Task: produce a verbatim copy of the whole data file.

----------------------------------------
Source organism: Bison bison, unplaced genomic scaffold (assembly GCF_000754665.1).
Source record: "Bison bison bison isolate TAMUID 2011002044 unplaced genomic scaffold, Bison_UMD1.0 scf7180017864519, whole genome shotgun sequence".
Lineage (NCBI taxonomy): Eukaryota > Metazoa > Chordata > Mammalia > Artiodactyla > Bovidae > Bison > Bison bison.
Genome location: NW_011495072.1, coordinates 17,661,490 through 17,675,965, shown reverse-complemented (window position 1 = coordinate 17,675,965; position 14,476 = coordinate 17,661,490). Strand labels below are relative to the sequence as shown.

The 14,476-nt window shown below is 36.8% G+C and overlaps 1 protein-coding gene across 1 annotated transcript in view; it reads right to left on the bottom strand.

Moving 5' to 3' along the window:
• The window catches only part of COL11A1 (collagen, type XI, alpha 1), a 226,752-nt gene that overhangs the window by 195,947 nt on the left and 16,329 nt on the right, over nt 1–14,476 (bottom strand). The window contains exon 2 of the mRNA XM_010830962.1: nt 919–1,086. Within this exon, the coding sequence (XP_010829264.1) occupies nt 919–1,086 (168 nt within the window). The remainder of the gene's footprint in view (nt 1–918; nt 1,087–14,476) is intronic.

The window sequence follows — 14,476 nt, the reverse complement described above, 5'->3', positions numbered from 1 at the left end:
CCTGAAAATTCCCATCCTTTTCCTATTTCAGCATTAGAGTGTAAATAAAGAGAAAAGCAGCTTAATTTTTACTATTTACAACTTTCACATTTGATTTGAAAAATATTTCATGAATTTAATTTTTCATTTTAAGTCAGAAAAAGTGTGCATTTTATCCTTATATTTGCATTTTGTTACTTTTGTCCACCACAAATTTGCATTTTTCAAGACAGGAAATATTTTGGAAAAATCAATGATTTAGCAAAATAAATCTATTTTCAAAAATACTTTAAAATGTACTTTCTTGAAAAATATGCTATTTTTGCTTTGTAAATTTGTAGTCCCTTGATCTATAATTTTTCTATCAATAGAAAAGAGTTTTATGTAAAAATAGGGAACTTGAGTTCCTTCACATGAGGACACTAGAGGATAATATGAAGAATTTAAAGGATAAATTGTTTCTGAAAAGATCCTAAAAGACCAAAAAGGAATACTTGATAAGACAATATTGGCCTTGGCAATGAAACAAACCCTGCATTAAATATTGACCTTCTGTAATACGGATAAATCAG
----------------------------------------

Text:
Source organism: Bison bison, unplaced genomic scaffold (assembly GCF_000754665.1).
Source record: "Bison bison bison isolate TAMUID 2011002044 unplaced genomic scaffold, Bison_UMD1.0 scf7180017864519, whole genome shotgun sequence".
Lineage (NCBI taxonomy): Eukaryota > Metazoa > Chordata > Mammalia > Artiodactyla > Bovidae > Bison > Bison bison.
Genome location: NW_011495072.1, coordinates 17,661,490 through 17,675,965, shown reverse-complemented (window position 1 = coordinate 17,675,965; position 14,476 = coordinate 17,661,490). Strand labels below are relative to the sequence as shown.

The 14,476-nt window shown below is 36.8% G+C and overlaps 1 protein-coding gene across 1 annotated transcript in view; it reads right to left on the bottom strand.

Moving 5' to 3' along the window:
• The window catches only part of COL11A1 (collagen, type XI, alpha 1), a 226,752-nt gene that overhangs the window by 195,947 nt on the left and 16,329 nt on the right, over nt 1–14,476 (bottom strand). The window contains exon 2 of the mRNA XM_010830962.1: nt 919–1,086. Within this exon, the coding sequence (XP_010829264.1) occupies nt 919–1,086 (168 nt within the window). The remainder of the gene's footprint in view (nt 1–918; nt 1,087–14,476) is intronic.

The window sequence follows — 14,476 nt, the reverse complement described above, 5'->3', positions numbered from 1 at the left end:
CCTGAAAATTCCCATCCTTTTCCTATTTCAGCATTAGAGTGTAAATAAAGAGAAAAGCAGCTTAATTTTTACTATTTACAACTTTCACATTTGATTTGAAAAATATTTCATGAATTTAATTTTTCATTTTAAGTCAGAAAAAGTGTGCATTTTATCCTTATATTTGCATTTTGTTACTTTTGTCCACCACAAATTTGCATTTTTCAAGACAGGAAATATTTTGGAAAAATCAATGATTTAGCAAAATAAATCTATTTTCAAAAATACTTTAAAATGTACTTTCTTGAAAAATATGCTATTTTTGCTTTGTAAATTTGTAGTCCCTTGATCTATAATTTTTCTATCAATAGAAAAGAGTTTTATGTAAAAATAGGGAACTTGAGTTCCTTCACATGAGGACACTAGAGGATAATATGAAGAATTTAAAGGATAAATTGTTTCTGAAAAGATCCTAAAAGACCAAAAAGGAATACTTGATAAGACAATATTGGCCTTGGCAATGAAACAAACCCTGCATTAAATATTGACCTTCTGTAATACGGATAAATCAG